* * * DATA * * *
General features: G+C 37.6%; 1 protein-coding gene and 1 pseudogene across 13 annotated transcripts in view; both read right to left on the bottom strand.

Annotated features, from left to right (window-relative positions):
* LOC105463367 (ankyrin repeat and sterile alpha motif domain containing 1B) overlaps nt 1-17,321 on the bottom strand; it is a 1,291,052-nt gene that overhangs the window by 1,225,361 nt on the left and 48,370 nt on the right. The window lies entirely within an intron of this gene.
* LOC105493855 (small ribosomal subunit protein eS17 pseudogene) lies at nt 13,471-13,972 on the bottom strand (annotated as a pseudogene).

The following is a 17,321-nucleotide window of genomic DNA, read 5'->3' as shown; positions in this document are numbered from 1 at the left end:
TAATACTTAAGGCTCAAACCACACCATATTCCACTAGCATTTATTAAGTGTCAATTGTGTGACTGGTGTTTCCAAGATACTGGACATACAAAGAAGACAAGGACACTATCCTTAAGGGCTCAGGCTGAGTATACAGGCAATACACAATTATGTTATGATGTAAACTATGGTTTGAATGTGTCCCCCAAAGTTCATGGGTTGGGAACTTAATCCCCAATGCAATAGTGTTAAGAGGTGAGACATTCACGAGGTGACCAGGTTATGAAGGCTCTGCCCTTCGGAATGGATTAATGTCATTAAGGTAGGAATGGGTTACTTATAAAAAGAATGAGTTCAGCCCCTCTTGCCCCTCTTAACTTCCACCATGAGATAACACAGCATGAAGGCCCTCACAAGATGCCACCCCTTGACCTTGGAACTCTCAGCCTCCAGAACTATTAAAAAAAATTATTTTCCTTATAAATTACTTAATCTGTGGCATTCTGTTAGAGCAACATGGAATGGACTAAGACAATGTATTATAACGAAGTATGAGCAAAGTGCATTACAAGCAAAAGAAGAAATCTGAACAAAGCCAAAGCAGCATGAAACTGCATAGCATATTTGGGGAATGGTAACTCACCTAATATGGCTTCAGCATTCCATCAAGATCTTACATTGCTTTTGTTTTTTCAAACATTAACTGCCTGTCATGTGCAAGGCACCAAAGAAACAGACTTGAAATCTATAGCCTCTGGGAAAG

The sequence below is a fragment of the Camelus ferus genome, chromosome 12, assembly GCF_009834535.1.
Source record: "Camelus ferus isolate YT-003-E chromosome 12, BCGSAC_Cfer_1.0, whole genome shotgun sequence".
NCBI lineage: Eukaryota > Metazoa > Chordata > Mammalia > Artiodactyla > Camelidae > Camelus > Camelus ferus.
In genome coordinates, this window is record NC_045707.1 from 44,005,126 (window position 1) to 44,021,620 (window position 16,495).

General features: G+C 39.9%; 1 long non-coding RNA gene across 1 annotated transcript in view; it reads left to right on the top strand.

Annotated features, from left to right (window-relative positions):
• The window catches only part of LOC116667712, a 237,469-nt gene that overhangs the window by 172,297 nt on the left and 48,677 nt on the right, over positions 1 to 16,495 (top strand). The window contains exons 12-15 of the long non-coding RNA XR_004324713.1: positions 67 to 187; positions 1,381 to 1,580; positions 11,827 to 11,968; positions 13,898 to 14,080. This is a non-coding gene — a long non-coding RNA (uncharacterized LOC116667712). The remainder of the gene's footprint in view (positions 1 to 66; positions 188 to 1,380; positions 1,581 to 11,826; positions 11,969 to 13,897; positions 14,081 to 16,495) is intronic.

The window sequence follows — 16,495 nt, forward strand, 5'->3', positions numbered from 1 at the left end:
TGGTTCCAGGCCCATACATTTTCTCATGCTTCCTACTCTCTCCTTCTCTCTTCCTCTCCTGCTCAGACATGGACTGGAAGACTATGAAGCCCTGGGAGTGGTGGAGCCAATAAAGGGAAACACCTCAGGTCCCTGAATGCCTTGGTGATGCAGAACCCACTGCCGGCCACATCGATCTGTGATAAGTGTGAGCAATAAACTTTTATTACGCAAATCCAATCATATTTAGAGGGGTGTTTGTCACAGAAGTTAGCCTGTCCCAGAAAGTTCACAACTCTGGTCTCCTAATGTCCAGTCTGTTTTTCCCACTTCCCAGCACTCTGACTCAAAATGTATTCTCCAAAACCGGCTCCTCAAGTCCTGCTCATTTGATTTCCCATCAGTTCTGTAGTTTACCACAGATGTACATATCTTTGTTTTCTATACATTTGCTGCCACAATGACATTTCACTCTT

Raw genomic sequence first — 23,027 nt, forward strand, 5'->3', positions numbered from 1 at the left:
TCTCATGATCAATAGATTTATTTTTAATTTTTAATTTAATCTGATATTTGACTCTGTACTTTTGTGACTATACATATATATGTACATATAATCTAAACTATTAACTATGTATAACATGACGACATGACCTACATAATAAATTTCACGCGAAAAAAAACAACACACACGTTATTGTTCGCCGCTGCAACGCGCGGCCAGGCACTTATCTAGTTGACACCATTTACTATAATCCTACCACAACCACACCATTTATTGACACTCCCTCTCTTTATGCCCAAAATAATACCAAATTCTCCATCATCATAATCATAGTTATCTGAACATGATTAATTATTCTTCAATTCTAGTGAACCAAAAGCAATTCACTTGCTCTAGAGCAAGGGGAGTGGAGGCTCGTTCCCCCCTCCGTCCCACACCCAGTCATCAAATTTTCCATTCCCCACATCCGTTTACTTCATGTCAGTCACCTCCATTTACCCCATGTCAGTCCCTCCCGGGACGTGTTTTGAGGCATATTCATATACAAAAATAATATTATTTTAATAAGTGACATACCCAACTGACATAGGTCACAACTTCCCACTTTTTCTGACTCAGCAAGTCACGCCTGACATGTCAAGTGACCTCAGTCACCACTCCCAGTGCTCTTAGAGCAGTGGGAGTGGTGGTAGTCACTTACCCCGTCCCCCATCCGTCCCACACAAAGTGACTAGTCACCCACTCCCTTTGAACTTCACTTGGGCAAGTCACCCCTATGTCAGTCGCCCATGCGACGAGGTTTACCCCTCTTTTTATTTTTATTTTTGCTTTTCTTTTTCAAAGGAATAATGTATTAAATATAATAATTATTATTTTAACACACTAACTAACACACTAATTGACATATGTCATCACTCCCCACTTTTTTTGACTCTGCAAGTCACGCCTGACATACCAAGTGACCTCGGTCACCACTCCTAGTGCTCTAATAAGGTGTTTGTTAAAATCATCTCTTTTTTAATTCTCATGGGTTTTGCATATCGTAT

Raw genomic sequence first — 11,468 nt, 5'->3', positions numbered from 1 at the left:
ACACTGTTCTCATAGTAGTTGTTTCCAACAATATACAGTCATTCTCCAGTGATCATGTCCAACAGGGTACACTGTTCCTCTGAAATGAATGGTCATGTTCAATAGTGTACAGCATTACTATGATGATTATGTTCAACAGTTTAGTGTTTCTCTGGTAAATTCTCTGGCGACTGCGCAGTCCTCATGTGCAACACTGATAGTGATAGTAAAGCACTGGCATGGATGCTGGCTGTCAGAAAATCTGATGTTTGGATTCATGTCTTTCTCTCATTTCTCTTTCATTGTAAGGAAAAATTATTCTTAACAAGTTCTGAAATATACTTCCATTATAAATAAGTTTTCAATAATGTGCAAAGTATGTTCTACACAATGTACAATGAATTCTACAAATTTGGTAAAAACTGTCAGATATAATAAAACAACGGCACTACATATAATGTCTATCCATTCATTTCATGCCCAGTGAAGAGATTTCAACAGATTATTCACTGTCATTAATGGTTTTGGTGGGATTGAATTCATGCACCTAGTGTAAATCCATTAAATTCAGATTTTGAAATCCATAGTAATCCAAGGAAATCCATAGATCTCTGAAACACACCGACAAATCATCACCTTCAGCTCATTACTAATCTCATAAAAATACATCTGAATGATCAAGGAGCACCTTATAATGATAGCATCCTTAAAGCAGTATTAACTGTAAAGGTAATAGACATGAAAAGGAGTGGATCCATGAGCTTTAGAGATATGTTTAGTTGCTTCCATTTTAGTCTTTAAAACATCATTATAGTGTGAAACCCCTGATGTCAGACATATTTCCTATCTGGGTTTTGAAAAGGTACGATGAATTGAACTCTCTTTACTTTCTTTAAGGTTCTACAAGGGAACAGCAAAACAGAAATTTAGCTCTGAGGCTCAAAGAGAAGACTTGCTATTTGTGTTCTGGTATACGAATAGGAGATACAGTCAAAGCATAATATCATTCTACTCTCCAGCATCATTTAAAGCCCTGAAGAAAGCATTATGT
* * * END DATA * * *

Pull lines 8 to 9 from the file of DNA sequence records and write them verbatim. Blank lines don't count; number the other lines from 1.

Source record: "Camelus ferus isolate YT-003-E chromosome 12, BCGSAC_Cfer_1.0, whole genome shotgun sequence".
NCBI lineage: Eukaryota > Metazoa > Chordata > Mammalia > Artiodactyla > Camelidae > Camelus > Camelus ferus.